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Participating in the Texas Border Coalition's legislative panel discussion were state Reps. Armando Martinez, Eddie Lucio, III, René Oliveira, and Ryan Guillen.

SOUTH PADRE ISLAND, RGV – Starr County Judge Eloy Vera says the so-called “border surge” played havoc with the local economy because a lot of people stayed indoors and did not go to work or the stores.

Vera says he expects things to get worse now that the Texas Department of Public Safety will be getting 250 additional state troopers.

“Of the additional 250 troopers, I can guarantee you 200 will be positioned in Starr County. That is just not right. When our citations go up 200 percent and in the rest of the state it lowers 50 percent, something is not right and it is not fair,” Vera said.

The longtime county judge made his comments during a Q&A at panel discussion on the 84th legislative session hosted by the Texas Border Coalition on South Padre Island. On the panel were state Reps. René Oliveira, D-Brownsville, Ryan Guillen, D-Rio Grande City, Armando Martinez, D-Weslaco, and Eddie Lucio, III, D-San Benito. Guillen, who represents Starr County, concurred with much of what Vera had to say.

Vera started off his remarks by saying that nobody at the TBC event was opposed to securing the border with Mexico. “Definitely, we want to secure the border for our people, for our families and for the rest of the state and the country,” he said. However, Vera argued, Starr County was singled out for state trooper presence when then-Gov. Rick Perry implemented the border surge.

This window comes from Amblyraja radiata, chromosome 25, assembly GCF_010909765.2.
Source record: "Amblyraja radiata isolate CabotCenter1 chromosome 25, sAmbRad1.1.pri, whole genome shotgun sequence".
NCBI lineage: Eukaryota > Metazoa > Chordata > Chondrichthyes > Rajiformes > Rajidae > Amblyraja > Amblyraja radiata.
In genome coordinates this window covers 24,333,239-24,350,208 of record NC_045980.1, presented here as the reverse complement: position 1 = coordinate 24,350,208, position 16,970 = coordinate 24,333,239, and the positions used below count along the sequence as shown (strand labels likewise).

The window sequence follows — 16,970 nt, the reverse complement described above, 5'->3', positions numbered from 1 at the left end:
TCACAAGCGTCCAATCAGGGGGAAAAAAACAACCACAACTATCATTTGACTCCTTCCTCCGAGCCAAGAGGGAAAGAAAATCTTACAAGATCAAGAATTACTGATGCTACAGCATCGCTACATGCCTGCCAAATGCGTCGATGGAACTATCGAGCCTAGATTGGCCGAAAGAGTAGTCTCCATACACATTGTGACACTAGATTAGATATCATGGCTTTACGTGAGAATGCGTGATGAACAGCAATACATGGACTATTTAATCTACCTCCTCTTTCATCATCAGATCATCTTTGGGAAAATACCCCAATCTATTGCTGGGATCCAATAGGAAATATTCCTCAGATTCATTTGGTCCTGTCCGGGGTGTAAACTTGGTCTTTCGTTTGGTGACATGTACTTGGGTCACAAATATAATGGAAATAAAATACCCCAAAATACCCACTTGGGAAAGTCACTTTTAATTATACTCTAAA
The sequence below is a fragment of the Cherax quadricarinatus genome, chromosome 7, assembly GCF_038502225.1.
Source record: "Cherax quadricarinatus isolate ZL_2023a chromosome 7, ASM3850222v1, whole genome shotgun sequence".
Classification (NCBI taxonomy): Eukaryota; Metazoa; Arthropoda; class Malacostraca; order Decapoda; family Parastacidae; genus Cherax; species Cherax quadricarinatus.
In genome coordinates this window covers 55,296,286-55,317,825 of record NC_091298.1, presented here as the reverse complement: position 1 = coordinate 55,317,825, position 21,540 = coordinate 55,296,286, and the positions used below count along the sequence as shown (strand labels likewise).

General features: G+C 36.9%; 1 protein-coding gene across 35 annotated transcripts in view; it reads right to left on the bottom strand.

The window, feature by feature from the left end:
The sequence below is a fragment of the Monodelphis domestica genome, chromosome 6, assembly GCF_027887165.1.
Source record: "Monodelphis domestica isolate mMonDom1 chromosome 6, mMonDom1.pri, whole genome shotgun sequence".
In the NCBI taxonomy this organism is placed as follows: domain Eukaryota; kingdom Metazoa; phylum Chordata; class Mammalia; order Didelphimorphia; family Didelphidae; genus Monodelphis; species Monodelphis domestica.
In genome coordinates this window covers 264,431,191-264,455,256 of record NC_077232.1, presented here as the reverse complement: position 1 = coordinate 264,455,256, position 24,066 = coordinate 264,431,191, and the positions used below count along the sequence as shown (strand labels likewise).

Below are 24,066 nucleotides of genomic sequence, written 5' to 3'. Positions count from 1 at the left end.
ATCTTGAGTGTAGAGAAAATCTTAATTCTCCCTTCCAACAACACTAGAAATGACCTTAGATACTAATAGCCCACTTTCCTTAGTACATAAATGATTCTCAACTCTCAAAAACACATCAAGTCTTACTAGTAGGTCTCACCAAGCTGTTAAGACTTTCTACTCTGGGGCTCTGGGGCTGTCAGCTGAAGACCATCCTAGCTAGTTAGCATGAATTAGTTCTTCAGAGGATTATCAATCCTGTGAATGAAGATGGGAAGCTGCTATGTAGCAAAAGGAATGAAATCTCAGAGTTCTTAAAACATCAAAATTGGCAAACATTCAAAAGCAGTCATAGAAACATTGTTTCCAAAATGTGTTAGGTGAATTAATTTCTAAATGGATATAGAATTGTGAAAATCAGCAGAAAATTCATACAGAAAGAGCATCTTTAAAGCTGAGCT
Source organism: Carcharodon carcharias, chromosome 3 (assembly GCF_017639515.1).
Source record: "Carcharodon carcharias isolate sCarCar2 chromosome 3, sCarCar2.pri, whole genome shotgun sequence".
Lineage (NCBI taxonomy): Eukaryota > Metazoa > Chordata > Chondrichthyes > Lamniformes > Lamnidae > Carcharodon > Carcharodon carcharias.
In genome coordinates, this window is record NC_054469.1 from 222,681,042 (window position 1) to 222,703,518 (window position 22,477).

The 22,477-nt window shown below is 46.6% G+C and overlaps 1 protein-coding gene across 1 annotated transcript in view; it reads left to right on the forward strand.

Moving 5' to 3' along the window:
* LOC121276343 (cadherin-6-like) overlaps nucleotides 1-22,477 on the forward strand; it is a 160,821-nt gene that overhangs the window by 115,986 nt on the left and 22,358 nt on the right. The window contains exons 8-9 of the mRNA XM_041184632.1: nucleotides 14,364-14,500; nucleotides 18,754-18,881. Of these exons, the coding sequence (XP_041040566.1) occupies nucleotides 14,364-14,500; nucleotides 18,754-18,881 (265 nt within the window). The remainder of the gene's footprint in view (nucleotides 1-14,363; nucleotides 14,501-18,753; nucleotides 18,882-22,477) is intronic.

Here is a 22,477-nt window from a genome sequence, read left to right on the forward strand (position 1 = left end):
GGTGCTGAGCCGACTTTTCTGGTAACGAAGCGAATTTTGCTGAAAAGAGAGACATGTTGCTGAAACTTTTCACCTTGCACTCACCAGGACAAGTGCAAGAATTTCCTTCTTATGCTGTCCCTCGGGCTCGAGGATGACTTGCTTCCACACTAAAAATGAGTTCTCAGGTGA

“We can’t go a quarter of a mile without seeing a DPS unit. I have spoken to some of them and they certainly don’t want to be here. I feel we don’t need them here. But, they are here today and now we are going to get additional 250 of them. I want to question the effectiveness of these people. I think they are totally ineffective. They are on the highway – they are not on the river. They just sit there, three or four units parked together, waiting for someone that they hope will be trafficking drugs or humans. But as far as them having any real intelligence, having any contact with our people, I do not think they have any of that.”

As a replacement for the border surge, state legislators this legislative session approved $800 million for border security with most of the money going to DPS. In effect, the funding will allow a permanent border surge to take place, only with law enforcement personnel replacing the National Guard.

Vera argued that the $800 million would have bene better spent had it been allocated to border sheriff’s offices, city police departments, and state game wardens, rather than DPS.  “I think it would have had a tremendous effect, much more of an effect than bringing these people (DPS troopers) in for a couple of weeks at a time. I hope the troopers that are coming in will, hopefully, be stationed on the river not on the highway. I wonder if the money will be spent on equipping the troopers to work on the river. If you drive down the highway, most of them are not equipped to go down to the river. I think this is where they lose their effectiveness.”

Vera then cited his personal run-ins with state troopers. “I have a Ford pickup that has a grill on the front and I have been stopped six times because the guard blocks part of the license plate. I said that is the way it came from the dealership. I didn’t do anything to it. I said where do you want me to put it? You know it is this kind of harassment that we go through. In Starr County, unfortunately, a lot of our people are very humble, on low incomes and they are afraid to go out. Anything that is wrong or anything that is lacking and they are going get a citation. So, it has played havoc on our economy. People will not go out, they stay home. They might go out once a week to our stores. Everyone suffers.”

Another issue Vera brought up is the speed at which testing is done.